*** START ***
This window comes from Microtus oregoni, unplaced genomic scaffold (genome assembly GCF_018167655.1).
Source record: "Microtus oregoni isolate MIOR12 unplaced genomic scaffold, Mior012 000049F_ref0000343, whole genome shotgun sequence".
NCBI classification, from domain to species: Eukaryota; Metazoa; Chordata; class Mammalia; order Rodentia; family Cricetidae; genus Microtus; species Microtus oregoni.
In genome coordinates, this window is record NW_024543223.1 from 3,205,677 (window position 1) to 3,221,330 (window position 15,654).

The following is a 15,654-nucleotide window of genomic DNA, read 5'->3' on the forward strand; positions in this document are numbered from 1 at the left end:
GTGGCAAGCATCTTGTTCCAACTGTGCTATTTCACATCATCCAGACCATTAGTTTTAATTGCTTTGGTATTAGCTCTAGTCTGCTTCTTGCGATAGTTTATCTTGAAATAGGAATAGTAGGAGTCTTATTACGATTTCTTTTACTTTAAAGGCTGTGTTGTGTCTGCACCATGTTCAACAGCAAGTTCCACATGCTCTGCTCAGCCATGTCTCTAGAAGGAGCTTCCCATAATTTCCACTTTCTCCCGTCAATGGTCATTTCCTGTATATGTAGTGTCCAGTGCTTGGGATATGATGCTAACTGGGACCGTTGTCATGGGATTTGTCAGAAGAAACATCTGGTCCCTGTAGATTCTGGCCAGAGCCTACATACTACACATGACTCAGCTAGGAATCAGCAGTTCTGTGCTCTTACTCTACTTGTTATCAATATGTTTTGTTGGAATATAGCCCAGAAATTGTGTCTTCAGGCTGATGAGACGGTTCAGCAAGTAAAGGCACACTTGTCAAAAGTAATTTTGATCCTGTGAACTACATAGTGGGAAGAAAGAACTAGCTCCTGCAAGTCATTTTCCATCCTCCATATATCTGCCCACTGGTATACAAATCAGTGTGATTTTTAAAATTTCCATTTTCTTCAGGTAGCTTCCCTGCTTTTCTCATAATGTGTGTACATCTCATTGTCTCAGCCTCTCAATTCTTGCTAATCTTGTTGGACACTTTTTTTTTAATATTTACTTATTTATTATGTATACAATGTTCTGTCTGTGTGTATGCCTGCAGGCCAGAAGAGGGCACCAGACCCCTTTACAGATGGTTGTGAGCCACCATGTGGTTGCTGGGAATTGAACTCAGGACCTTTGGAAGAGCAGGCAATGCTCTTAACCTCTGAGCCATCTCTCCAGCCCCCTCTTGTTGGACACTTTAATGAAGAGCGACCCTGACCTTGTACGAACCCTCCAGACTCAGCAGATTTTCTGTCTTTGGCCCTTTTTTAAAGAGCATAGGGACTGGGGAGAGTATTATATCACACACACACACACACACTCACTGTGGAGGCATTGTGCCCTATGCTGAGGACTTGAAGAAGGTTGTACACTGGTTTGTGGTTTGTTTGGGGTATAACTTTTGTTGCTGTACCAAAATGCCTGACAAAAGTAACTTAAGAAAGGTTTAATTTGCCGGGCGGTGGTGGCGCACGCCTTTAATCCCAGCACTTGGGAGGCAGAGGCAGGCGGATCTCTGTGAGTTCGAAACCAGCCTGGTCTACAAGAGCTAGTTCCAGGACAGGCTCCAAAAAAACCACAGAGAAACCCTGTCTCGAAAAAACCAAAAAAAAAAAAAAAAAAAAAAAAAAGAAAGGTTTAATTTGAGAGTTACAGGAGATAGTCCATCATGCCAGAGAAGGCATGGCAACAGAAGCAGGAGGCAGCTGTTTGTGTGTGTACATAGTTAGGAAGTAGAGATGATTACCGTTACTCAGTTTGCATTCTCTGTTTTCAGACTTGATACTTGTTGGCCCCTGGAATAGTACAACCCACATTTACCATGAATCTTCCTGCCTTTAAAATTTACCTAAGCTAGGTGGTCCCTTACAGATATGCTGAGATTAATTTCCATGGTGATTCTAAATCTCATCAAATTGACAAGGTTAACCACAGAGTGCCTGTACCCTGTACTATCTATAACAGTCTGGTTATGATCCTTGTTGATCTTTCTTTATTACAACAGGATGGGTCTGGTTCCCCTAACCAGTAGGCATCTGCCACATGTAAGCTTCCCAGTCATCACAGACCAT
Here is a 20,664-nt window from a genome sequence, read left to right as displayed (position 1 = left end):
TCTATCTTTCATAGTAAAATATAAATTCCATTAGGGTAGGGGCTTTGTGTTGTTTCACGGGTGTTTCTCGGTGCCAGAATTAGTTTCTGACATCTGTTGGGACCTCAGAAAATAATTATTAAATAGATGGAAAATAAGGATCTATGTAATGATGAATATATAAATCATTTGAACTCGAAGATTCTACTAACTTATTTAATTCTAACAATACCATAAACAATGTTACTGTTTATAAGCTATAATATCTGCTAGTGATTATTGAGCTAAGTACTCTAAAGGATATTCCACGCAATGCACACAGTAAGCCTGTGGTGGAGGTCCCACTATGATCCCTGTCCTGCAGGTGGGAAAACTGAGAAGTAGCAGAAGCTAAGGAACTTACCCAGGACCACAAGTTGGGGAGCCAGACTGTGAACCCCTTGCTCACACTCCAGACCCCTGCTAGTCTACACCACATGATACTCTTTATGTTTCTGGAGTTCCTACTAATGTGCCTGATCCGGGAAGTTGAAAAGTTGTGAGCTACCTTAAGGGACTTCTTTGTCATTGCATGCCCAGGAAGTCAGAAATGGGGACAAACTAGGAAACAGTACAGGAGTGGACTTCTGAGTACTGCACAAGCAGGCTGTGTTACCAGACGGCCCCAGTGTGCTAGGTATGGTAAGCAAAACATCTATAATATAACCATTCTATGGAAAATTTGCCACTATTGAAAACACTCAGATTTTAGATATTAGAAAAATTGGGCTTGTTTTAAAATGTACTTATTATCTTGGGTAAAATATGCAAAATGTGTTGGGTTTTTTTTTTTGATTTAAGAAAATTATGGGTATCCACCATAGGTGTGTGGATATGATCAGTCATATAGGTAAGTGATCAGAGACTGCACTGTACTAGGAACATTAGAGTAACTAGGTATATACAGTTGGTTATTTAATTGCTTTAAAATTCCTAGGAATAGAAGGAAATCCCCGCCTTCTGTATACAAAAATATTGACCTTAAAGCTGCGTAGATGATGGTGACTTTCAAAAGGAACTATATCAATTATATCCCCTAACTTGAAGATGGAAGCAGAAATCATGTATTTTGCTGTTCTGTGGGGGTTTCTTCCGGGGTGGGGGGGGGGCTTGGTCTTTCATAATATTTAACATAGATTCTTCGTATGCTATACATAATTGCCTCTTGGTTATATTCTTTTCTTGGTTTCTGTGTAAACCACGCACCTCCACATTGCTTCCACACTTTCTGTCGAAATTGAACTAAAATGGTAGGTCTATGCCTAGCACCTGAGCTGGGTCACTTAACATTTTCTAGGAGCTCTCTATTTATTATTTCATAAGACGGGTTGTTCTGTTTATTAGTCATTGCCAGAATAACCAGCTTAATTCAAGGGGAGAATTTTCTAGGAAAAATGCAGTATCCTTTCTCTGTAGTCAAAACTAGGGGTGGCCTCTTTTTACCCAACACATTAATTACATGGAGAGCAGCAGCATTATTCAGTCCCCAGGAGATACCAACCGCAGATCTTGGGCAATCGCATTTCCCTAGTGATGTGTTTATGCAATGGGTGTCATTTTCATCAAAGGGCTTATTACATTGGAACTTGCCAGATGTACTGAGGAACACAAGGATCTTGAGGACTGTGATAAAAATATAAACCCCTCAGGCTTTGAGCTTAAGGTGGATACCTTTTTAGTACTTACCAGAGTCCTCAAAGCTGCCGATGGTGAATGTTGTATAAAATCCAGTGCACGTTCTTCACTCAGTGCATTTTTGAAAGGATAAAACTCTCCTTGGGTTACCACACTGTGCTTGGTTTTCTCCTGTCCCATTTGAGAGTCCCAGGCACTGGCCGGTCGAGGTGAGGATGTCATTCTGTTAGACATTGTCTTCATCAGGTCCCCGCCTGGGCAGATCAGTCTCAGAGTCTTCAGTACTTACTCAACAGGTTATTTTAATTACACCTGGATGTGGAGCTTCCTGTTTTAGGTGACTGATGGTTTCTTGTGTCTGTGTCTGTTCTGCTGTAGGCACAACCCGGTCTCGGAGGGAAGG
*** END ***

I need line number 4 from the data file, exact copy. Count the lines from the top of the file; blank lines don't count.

In genome coordinates, this window is record NW_024543223.1 from 3,205,677 (window position 1) to 3,221,330 (window position 15,654).